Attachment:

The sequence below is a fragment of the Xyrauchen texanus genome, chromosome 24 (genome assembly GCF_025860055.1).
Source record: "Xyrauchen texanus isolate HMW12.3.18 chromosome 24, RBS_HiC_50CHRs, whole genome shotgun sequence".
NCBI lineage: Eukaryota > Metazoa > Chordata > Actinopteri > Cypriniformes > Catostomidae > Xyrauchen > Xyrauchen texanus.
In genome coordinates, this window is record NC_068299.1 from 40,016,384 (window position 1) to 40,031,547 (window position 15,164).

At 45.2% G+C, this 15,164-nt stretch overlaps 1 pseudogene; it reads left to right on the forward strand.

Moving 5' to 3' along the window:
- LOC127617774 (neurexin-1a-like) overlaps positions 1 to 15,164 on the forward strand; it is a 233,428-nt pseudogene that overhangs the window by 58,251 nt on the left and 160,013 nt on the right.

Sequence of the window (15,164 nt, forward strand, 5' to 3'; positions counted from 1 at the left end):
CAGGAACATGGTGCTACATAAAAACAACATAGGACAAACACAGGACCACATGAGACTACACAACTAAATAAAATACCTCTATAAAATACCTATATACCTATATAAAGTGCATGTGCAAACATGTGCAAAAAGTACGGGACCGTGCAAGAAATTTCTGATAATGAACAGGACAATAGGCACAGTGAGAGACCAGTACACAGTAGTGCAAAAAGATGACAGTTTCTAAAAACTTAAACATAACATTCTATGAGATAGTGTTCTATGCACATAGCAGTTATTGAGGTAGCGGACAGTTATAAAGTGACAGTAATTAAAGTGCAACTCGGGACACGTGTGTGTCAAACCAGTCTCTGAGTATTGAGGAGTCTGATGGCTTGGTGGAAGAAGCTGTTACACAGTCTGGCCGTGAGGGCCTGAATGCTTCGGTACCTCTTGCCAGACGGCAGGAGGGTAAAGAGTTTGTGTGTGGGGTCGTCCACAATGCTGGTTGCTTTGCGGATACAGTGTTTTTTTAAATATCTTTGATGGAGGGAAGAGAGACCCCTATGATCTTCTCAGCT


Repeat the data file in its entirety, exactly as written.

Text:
The sequence below is a fragment of the Xyrauchen texanus genome, chromosome 24 (genome assembly GCF_025860055.1).
Source record: "Xyrauchen texanus isolate HMW12.3.18 chromosome 24, RBS_HiC_50CHRs, whole genome shotgun sequence".
NCBI lineage: Eukaryota > Metazoa > Chordata > Actinopteri > Cypriniformes > Catostomidae > Xyrauchen > Xyrauchen texanus.
In genome coordinates, this window is record NC_068299.1 from 40,016,384 (window position 1) to 40,031,547 (window position 15,164).

At 45.2% G+C, this 15,164-nt stretch overlaps 1 pseudogene; it reads left to right on the forward strand.

Moving 5' to 3' along the window:
- LOC127617774 (neurexin-1a-like) overlaps positions 1 to 15,164 on the forward strand; it is a 233,428-nt pseudogene that overhangs the window by 58,251 nt on the left and 160,013 nt on the right.

Sequence of the window (15,164 nt, forward strand, 5' to 3'; positions counted from 1 at the left end):
CAGGAACATGGTGCTACATAAAAACAACATAGGACAAACACAGGACCACATGAGACTACACAACTAAATAAAATACCTCTATAAAATACCTATATACCTATATAAAGTGCATGTGCAAACATGTGCAAAAAGTACGGGACCGTGCAAGAAATTTCTGATAATGAACAGGACAATAGGCACAGTGAGAGACCAGTACACAGTAGTGCAAAAAGATGACAGTTTCTAAAAACTTAAACATAACATTCTATGAGATAGTGTTCTATGCACATAGCAGTTATTGAGGTAGCGGACAGTTATAAAGTGACAGTAATTAAAGTGCAACTCGGGACACGTGTGTGTCAAACCAGTCTCTGAGTATTGAGGAGTCTGATGGCTTGGTGGAAGAAGCTGTTACACAGTCTGGCCGTGAGGGCCTGAATGCTTCGGTACCTCTTGCCAGACGGCAGGAGGGTAAAGAGTTTGTGTGTGGGGTCGTCCACAATGCTGGTTGCTTTGCGGATACAGTGTTTTTTTAAATATCTTTGATGGAGGGAAGAGAGACCCCTATGATCTTCTCAGCT